So, if your ATM has exactly the same lock as your bank, or your credit union down the street who's a competitor, you know, you're probably vulnerable because, well, if the key that opens your ATM opens 20 or 50 or 100 or 1,000 other ATMs from competitors around you in the state, that's really the first major weakness that they look for. Today if they show up and they put the key in and the key doesn't turn, you know maybe they could pick it, maybe they could force it open but what they're really looking for most of the time in the U.S. attacks we've seen so far is an ATM where the lock is just in the factory configuration. You put a key in you can buy off of eBay, for example, you turn it and it opens. That's the first step. The second step is really, what if when I open that door an alarm goes off. What if I now think that for whatever reason, I've just tripped something, am I going to stay there when an alarm's going off and try to perform this jackpot? Probably not. Maybe I'm really, really aggressive and I do but chances are, if the top hat were to open and an alarm were to go off, the bad guy's probably going to leave quickly.

                                                                               

Having that alarm there, if you open the door and if you don't put in, for example, a four digit disarm code to turn off the alarm and the alarm starts going off, that's another layer of protection that would prevent the bad guy from probably staying there and jackpotting it. And then the next step is making sure that the ATM software stack is up to date. Making sure that the communications between the CPU and the dispenser are appropriately configured. Making sure that all of the different details around the software security and the configuration of the ATM are up to date, those things all added together can either significantly slow down the attacker to the point where they're probably not going to get any cash or only a little bit before somebody shows up to intercept them or maybe prevents them all together. Those are the kind of things you really want to do is adding these layers of physical security and information security controls to the ATM to make sure that you've really slowed somebody down or you've stopped them all together. That would be what I would be looking at doing.

Amy Lombardo:                24:48                    

Got it. And is there a way that a financial institution can actually tell when this might be happening? Is it just as simply as what you were talking about, an alarm going off? Or is there some sort of software that they can actually tell?

Scott Harroff:                     25:07                    

Actually the physical security of the top hat area and the chest, having sensors that noticed that somebody's doing something they shouldn't be doing is a really good first layer of defense but as you pointed out there's also software on the ATM that could notice that something's occurring that's not normal. For example, my dispenser was unplugged from my CPU. Well, how many times does a dispenser disconnect itself from a CPU in a normal ATM? It really doesn't so if you have software that watches for that, that could be a detection mechanism that says hey, I want to now respond to this or another good example might be how often does your hard drive physically unplug itself from an ATM while it's up and running normally? Well, the answer is it doesn't ever disconnect itself while the ATM is up and running normally. So, again, having software that watches for something like that would aid you in detecting that something unusual is occurring and you probably want to have your physical security people log into their cameras or DVR's, look to see what's going on or maybe even send an alert to a security monitoring system so that a third party could actually respond on behalf of the bank and send somebody out to check out the ATM.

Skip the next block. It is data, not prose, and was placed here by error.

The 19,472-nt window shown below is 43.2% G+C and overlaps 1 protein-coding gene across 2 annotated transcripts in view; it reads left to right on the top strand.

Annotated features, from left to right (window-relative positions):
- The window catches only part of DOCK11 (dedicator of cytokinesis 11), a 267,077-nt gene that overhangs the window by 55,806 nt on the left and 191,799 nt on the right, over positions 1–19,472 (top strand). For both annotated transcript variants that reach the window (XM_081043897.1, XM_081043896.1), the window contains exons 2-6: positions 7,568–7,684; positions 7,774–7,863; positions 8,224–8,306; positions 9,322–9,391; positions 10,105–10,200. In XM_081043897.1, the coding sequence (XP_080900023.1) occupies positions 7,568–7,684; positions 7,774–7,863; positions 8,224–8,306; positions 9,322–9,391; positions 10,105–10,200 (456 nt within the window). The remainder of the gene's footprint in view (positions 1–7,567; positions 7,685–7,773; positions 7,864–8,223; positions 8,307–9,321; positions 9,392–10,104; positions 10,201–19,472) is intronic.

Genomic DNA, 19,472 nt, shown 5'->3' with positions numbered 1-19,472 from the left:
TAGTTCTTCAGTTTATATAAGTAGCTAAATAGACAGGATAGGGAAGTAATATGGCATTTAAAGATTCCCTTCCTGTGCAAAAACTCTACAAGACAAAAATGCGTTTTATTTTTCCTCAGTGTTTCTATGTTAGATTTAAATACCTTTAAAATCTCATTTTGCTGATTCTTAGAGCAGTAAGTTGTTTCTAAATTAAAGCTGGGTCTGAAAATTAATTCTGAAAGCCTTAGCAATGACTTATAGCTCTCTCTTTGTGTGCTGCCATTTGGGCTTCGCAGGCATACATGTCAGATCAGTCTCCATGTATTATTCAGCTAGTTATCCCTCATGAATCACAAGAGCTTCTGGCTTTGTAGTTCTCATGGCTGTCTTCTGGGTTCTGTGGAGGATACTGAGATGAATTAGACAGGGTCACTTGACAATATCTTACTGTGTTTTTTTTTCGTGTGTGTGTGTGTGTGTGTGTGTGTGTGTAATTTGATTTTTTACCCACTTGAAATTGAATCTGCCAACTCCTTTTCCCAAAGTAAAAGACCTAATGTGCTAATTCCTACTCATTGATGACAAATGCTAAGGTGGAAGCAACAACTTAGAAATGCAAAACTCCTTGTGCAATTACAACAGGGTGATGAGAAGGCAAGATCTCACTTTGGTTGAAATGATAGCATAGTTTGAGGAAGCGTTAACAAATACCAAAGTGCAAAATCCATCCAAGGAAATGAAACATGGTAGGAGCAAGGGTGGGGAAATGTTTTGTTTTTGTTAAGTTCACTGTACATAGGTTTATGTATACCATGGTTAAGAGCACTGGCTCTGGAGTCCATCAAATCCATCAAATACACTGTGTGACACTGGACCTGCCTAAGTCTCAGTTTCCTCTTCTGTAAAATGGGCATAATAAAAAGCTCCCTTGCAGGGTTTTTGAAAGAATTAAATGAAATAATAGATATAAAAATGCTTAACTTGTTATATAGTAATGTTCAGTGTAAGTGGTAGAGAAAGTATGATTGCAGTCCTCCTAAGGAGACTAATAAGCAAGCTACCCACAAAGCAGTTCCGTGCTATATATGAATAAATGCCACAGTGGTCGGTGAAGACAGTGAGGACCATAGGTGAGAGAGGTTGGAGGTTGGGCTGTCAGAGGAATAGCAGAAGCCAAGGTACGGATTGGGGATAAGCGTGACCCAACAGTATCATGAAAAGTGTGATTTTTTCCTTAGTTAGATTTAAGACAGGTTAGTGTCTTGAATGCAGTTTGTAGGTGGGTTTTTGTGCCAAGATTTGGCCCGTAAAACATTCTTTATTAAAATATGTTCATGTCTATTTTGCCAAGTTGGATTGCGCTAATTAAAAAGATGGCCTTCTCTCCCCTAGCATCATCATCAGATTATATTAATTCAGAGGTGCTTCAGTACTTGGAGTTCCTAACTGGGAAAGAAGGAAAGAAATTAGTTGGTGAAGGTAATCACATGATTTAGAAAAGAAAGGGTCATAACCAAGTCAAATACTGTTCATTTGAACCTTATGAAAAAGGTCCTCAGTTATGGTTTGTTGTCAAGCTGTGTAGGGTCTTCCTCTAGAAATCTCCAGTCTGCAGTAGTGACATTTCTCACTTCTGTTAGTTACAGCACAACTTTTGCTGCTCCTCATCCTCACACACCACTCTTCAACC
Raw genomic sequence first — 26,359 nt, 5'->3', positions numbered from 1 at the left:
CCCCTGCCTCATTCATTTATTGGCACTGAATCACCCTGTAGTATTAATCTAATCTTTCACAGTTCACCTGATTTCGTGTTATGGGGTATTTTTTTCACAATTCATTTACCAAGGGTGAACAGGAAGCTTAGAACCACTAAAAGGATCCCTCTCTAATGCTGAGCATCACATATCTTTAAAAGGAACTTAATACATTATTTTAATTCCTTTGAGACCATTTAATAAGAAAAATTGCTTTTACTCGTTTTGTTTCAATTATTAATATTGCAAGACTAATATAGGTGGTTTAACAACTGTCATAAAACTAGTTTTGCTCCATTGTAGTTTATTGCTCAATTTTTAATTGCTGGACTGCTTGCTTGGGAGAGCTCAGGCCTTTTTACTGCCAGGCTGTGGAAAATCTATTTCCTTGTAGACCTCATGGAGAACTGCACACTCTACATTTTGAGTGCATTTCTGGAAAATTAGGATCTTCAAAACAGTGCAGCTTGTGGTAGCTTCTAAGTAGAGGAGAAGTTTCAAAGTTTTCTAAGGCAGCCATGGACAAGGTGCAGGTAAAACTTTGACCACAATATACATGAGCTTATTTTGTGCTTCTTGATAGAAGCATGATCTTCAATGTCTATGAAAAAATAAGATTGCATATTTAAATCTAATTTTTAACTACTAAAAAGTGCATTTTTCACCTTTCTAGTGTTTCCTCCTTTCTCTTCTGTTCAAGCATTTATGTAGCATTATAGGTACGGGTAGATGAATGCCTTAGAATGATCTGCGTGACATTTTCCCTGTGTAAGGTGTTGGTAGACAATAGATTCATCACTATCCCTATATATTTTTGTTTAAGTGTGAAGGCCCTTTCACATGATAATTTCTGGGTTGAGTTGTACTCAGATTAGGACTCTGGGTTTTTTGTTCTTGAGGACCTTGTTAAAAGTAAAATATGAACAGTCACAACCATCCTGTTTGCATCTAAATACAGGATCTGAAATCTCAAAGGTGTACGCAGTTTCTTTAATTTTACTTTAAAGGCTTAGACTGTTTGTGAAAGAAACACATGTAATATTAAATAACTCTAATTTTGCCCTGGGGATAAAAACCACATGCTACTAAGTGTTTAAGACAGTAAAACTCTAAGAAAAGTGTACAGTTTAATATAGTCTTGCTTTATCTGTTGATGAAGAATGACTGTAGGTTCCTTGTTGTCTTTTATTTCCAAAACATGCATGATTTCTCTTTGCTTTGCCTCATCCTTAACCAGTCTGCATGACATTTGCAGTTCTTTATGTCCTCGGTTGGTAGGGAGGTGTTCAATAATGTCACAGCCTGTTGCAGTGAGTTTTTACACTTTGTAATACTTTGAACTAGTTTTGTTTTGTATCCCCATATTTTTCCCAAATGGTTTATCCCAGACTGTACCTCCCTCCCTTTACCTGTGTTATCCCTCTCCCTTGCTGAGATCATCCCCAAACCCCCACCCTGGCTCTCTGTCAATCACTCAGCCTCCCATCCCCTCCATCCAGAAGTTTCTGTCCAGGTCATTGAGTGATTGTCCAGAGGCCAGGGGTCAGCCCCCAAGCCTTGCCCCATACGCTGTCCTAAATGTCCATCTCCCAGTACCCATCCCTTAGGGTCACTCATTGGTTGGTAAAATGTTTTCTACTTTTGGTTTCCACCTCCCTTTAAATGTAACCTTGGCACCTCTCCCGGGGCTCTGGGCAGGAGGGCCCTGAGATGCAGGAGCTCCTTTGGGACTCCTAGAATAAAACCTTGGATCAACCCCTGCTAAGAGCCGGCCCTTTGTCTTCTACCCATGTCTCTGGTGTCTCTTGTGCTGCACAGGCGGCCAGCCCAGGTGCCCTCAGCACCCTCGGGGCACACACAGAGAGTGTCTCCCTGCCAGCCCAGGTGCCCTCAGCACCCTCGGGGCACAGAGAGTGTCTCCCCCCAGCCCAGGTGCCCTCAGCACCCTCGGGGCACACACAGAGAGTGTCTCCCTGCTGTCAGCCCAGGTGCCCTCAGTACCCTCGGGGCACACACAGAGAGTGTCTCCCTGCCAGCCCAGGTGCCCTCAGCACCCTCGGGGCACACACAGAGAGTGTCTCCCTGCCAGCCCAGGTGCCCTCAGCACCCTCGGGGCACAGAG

Amy Lombardo:                26:23                    

Got it. As we close out the topic for today, what did I miss, Scott? Is there other recommendations that you would give here or, really, I didn't miss anything. It's really you. Anything else that you would just add to this conversation of just kind of in closing here?

Scott Harroff:                     26:42                    

Absolutely, I think one of the things that most financial institutions in the United States haven't really done a thorough job of yet is assessing their fleet and really looking at them from the perspective of which of my ATMs are at the highest risk. Which of my ATMs are not at risk at all? And then looking at those ATMs and saying okay, this is a high risk ATM, which vectors would work at my ATM and basically doing an internal analysis of how could my highest risk ATMs be attacked. What do I need to do with my ATM vendor to try to now counter these different attack vectors and make my highest risk ATMs as secure as they can be from these attacks? I really think that we've got some financial institutions that have done a very good job of assessing their fleets. They've done a good job of remediating their open vulnerabilities but I think there's far, far too many customers out there that haven't gone through and done that work and they're actually still vulnerable to these attacks when the bad guys come back next time.

Amy Lombardo:                27:52                    

Okay, okay. So, obviously that would be our plug there to talk to someone like yourself or an account rep at Diebold Nixdorf to get more information.

Scott Harroff:                     28:04                    

Yeah and again, this isn't really a Diebold Nixdorf problem although our ATMs, if they're not properly set up and configured and protected, they are vulnerable. NCRs are vulnerable, your Tritons, your Tranaxs, those other ATMs are vulnerable as well. Again, I just want to make sure we close with this, this isn't really a Diebold Nixdorf problem although this is a Diebold Nixdorf doing the podcast. It's really an industry challenge and everybody needs to be diligent. As long as you own a machine, that's loaded with cash, you need to be concerned about this risk.

Amy Lombardo:                28:37                    

Yeah, that's a great point and a great way to close this. So thanks, Scott, for being with me here today and to our listening for tuning into this episode of Commerce Now. To learn more about jackpotting or how you can better defend your ATM fleet against evolving attacks, log onto DieboldNixdorf.com. Until next time, keep checking back on iTunes or your favorite podcast listening channel for new topics on Commerce Now.